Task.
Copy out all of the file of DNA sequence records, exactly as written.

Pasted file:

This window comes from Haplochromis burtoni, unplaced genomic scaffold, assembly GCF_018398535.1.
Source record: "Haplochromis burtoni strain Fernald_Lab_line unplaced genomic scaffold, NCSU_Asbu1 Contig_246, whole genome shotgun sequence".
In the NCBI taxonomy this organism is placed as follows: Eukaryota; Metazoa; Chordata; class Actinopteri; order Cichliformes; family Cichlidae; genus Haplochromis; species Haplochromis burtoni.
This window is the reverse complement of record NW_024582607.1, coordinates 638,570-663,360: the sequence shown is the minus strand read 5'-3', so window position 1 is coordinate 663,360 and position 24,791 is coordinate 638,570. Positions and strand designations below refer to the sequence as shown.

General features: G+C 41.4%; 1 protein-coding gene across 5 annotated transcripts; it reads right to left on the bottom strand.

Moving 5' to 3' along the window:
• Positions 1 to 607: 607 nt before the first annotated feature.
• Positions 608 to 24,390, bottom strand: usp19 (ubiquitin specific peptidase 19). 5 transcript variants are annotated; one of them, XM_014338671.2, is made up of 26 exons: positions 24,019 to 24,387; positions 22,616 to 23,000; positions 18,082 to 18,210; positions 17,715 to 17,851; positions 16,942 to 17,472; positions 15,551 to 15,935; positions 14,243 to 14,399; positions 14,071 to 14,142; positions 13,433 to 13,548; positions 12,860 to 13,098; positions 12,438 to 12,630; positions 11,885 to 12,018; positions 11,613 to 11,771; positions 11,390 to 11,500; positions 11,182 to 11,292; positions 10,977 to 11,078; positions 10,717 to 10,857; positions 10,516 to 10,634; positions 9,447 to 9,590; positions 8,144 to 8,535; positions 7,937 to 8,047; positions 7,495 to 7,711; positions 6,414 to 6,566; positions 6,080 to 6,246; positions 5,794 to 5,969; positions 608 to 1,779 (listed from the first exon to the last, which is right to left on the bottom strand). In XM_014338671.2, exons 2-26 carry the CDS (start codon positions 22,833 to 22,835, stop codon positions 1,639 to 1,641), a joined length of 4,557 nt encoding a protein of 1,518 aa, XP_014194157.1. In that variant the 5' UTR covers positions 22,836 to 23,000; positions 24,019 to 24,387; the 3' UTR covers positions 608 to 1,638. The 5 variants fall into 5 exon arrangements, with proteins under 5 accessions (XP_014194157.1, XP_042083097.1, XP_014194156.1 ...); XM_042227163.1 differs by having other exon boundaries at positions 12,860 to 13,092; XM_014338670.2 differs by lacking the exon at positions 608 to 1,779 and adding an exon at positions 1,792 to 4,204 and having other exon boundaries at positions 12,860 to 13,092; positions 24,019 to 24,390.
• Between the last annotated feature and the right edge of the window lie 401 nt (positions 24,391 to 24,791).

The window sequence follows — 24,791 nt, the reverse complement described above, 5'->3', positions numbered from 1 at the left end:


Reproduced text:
This window comes from Haplochromis burtoni, unplaced genomic scaffold, assembly GCF_018398535.1.
Source record: "Haplochromis burtoni strain Fernald_Lab_line unplaced genomic scaffold, NCSU_Asbu1 Contig_246, whole genome shotgun sequence".
In the NCBI taxonomy this organism is placed as follows: Eukaryota; Metazoa; Chordata; class Actinopteri; order Cichliformes; family Cichlidae; genus Haplochromis; species Haplochromis burtoni.
This window is the reverse complement of record NW_024582607.1, coordinates 638,570-663,360: the sequence shown is the minus strand read 5'-3', so window position 1 is coordinate 663,360 and position 24,791 is coordinate 638,570. Positions and strand designations below refer to the sequence as shown.

General features: G+C 41.4%; 1 protein-coding gene across 5 annotated transcripts; it reads right to left on the bottom strand.

Moving 5' to 3' along the window:
• Positions 1 to 607: 607 nt before the first annotated feature.
• Positions 608 to 24,390, bottom strand: usp19 (ubiquitin specific peptidase 19). 5 transcript variants are annotated; one of them, XM_014338671.2, is made up of 26 exons: positions 24,019 to 24,387; positions 22,616 to 23,000; positions 18,082 to 18,210; positions 17,715 to 17,851; positions 16,942 to 17,472; positions 15,551 to 15,935; positions 14,243 to 14,399; positions 14,071 to 14,142; positions 13,433 to 13,548; positions 12,860 to 13,098; positions 12,438 to 12,630; positions 11,885 to 12,018; positions 11,613 to 11,771; positions 11,390 to 11,500; positions 11,182 to 11,292; positions 10,977 to 11,078; positions 10,717 to 10,857; positions 10,516 to 10,634; positions 9,447 to 9,590; positions 8,144 to 8,535; positions 7,937 to 8,047; positions 7,495 to 7,711; positions 6,414 to 6,566; positions 6,080 to 6,246; positions 5,794 to 5,969; positions 608 to 1,779 (listed from the first exon to the last, which is right to left on the bottom strand). In XM_014338671.2, exons 2-26 carry the CDS (start codon positions 22,833 to 22,835, stop codon positions 1,639 to 1,641), a joined length of 4,557 nt encoding a protein of 1,518 aa, XP_014194157.1. In that variant the 5' UTR covers positions 22,836 to 23,000; positions 24,019 to 24,387; the 3' UTR covers positions 608 to 1,638. The 5 variants fall into 5 exon arrangements, with proteins under 5 accessions (XP_014194157.1, XP_042083097.1, XP_014194156.1 ...); XM_042227163.1 differs by having other exon boundaries at positions 12,860 to 13,092; XM_014338670.2 differs by lacking the exon at positions 608 to 1,779 and adding an exon at positions 1,792 to 4,204 and having other exon boundaries at positions 12,860 to 13,092; positions 24,019 to 24,390.
• Between the last annotated feature and the right edge of the window lie 401 nt (positions 24,391 to 24,791).

The window sequence follows — 24,791 nt, the reverse complement described above, 5'->3', positions numbered from 1 at the left end: